So I found these pluots the other day, you remember? They’re the fruit that’s a cross between a plum and an apricot. I can’t say that I’ve had many plums or apricots in my life and certainly haven’t cooked with them, and a pluot? Didn’t even know they existed up until yesterday.


So what do you do with a fruit that you’ve never eaten or prepared before? Mix it up with some sugar, butter and liqueur seemed like the thing to do. I call it Pluot Flambe. Basically I found a banana flambe recipe, used what liqueur/liquor I had in the house, whipped some fresh cream and had a party.


No, I didn’t really have a party but I’ve hardly ever whipped my own cream, maybe twice in my whole life, and it just felt like a special event. Whipping cream has got to be one of the easiest things ever – I don’t know why I make such a fuss.

Flambed Pluots

Uncooked the pluot had a sweetness, with subtle hints of peach, but cooked it was surprisingly tart and zingy compared. My husband, who was initially startled by the tartness said the more he ate, the more he wanted to eat. I think it would be great over pound cake or other pastry, along with whipped cream. One reader here wondered if they may be good in a tarte tatin. I’d certainly try it out.

Flambed Pluots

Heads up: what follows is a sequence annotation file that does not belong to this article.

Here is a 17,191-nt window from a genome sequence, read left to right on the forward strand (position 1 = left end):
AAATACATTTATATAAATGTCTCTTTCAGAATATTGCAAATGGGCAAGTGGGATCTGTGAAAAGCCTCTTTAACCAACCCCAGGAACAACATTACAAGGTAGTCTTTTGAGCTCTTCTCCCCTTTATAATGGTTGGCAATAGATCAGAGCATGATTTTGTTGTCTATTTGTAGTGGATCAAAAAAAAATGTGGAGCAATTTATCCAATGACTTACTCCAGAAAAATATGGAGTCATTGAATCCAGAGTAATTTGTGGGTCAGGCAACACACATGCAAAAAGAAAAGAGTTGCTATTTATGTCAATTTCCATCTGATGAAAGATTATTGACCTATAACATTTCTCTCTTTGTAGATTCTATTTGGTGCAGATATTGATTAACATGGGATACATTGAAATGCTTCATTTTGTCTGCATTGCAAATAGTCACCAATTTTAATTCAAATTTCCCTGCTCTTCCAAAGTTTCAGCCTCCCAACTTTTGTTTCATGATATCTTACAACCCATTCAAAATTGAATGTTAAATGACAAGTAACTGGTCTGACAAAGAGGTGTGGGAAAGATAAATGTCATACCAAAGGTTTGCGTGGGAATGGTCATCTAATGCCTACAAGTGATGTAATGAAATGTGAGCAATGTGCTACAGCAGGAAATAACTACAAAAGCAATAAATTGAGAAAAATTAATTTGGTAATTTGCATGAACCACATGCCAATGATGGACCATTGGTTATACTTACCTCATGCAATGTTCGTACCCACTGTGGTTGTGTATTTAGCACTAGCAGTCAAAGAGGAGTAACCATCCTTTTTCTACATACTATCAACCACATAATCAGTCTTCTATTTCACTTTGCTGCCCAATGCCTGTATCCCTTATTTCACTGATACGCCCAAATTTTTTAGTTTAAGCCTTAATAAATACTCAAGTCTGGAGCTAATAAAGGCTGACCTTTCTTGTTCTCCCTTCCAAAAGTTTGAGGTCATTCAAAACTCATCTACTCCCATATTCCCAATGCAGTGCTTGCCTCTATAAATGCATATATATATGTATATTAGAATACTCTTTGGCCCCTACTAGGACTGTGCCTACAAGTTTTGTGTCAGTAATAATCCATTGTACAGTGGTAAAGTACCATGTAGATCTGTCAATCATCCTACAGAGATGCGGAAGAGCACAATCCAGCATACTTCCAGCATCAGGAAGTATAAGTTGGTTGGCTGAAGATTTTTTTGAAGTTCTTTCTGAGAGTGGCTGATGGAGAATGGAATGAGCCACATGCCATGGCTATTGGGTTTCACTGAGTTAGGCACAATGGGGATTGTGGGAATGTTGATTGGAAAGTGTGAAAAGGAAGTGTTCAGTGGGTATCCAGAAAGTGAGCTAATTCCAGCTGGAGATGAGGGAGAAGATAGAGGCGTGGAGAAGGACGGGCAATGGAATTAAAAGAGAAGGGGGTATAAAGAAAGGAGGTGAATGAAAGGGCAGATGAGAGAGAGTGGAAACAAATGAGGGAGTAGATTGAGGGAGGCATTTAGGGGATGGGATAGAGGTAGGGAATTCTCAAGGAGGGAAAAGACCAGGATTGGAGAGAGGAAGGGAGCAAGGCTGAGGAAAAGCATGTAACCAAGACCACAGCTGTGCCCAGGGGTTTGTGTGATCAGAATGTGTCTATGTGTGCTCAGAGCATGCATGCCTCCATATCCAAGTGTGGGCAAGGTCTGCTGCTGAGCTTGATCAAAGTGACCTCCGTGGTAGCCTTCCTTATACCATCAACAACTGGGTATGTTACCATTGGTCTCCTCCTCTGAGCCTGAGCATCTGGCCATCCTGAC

How to Cook Pluots Recipe

Flambéed Pluots

Flambéed Pluots

Yield: Makes 4 servings.

An easy way to enjoy plots.


  • 1/4 cup brown sugar
  • 1/4 cup butter
  • 3 cups sliced pluot (about 5 pluots)
  • 2 tablespoons flavored liqueur (I used Godiva Chocolate Liqueur)
  • 2 tablespoons cognac, brandy or rum (not all of them, just one)


  1. In saute pan, heat brown sugar over medium heat until melting.
  2. Add butter and pluots (or whatever new mystery fruit you may have discovered), stir occasionally, continue cooking for about 6 minutes.
  3. Remove from heat, add the flavored liqueur, return to heat, cook for another 2 minutes.
  4. Remove from heat add the liquor, return to heat. The pan should flame when slightly tilted.
  5. When flame has extinguished, stir and remove from heat. (You could also reduce liquid down more if you’d like, depending on what you’re using it for.)
  6. There are flambe recipes that call for more alcohol or no flavored liqueur, so go with the flow and use what you have available.

Did you make this recipe?

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